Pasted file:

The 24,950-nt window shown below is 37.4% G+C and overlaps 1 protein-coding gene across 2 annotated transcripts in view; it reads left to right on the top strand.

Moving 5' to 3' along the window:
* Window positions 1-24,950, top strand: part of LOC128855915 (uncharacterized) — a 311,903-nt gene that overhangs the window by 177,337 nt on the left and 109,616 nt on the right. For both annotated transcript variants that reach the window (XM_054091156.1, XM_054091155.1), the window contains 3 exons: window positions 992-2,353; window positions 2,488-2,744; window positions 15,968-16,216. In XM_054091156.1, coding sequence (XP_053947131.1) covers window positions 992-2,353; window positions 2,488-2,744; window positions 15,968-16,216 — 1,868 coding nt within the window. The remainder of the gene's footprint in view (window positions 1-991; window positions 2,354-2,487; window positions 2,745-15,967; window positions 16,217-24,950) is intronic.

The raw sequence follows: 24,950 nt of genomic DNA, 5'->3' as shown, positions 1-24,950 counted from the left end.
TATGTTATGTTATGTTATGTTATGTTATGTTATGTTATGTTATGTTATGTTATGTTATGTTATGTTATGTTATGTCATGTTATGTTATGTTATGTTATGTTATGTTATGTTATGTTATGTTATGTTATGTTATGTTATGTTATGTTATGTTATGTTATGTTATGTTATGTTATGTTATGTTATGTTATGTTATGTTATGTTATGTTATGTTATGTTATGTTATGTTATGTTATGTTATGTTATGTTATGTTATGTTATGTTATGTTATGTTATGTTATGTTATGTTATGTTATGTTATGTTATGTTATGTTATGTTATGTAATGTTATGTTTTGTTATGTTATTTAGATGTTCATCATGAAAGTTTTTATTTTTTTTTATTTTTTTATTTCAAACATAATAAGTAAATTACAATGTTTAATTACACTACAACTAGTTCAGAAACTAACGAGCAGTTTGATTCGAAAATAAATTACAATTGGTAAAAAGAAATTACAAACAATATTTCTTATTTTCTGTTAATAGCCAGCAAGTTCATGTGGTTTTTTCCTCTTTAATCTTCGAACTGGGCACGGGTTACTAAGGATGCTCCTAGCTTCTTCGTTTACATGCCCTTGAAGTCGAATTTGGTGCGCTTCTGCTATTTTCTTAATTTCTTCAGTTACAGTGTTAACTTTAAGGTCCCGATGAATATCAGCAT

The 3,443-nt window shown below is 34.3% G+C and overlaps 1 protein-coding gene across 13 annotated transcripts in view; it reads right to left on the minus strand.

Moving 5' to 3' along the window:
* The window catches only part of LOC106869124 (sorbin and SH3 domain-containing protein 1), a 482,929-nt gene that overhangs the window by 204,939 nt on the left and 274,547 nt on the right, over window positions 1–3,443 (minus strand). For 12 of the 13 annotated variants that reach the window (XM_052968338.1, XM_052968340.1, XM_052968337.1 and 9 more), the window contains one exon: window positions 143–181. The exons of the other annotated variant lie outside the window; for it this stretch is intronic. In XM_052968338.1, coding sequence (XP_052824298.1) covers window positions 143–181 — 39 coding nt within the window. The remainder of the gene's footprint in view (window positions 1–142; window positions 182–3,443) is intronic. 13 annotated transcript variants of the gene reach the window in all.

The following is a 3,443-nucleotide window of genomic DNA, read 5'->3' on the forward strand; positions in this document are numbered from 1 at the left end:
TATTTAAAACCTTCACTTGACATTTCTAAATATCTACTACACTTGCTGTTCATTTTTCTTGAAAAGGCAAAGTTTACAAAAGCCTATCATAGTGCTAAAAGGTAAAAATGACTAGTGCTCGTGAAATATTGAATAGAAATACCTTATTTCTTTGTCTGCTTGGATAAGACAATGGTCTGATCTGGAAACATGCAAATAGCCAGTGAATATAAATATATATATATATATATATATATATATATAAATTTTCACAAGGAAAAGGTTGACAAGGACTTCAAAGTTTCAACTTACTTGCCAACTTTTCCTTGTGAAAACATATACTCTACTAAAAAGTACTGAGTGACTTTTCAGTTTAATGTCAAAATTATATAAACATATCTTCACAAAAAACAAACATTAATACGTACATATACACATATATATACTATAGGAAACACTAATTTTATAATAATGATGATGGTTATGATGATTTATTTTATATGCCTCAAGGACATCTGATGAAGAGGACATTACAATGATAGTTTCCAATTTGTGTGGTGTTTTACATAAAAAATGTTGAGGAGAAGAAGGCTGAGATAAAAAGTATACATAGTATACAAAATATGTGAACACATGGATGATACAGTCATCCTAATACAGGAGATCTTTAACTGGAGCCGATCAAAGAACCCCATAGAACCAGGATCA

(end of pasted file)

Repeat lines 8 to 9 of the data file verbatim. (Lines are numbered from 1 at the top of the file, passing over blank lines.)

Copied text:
* The window catches only part of LOC106869124 (sorbin and SH3 domain-containing protein 1), a 482,929-nt gene that overhangs the window by 204,939 nt on the left and 274,547 nt on the right, over window positions 1–3,443 (minus strand). For 12 of the 13 annotated variants that reach the window (XM_052968338.1, XM_052968340.1, XM_052968337.1 and 9 more), the window contains one exon: window positions 143–181. The exons of the other annotated variant lie outside the window; for it this stretch is intronic. In XM_052968338.1, coding sequence (XP_052824298.1) covers window positions 143–181 — 39 coding nt within the window. The remainder of the gene's footprint in view (window positions 1–142; window positions 182–3,443) is intronic. 13 annotated transcript variants of the gene reach the window in all.

The following is a 3,443-nucleotide window of genomic DNA, read 5'->3' on the forward strand; positions in this document are numbered from 1 at the left end: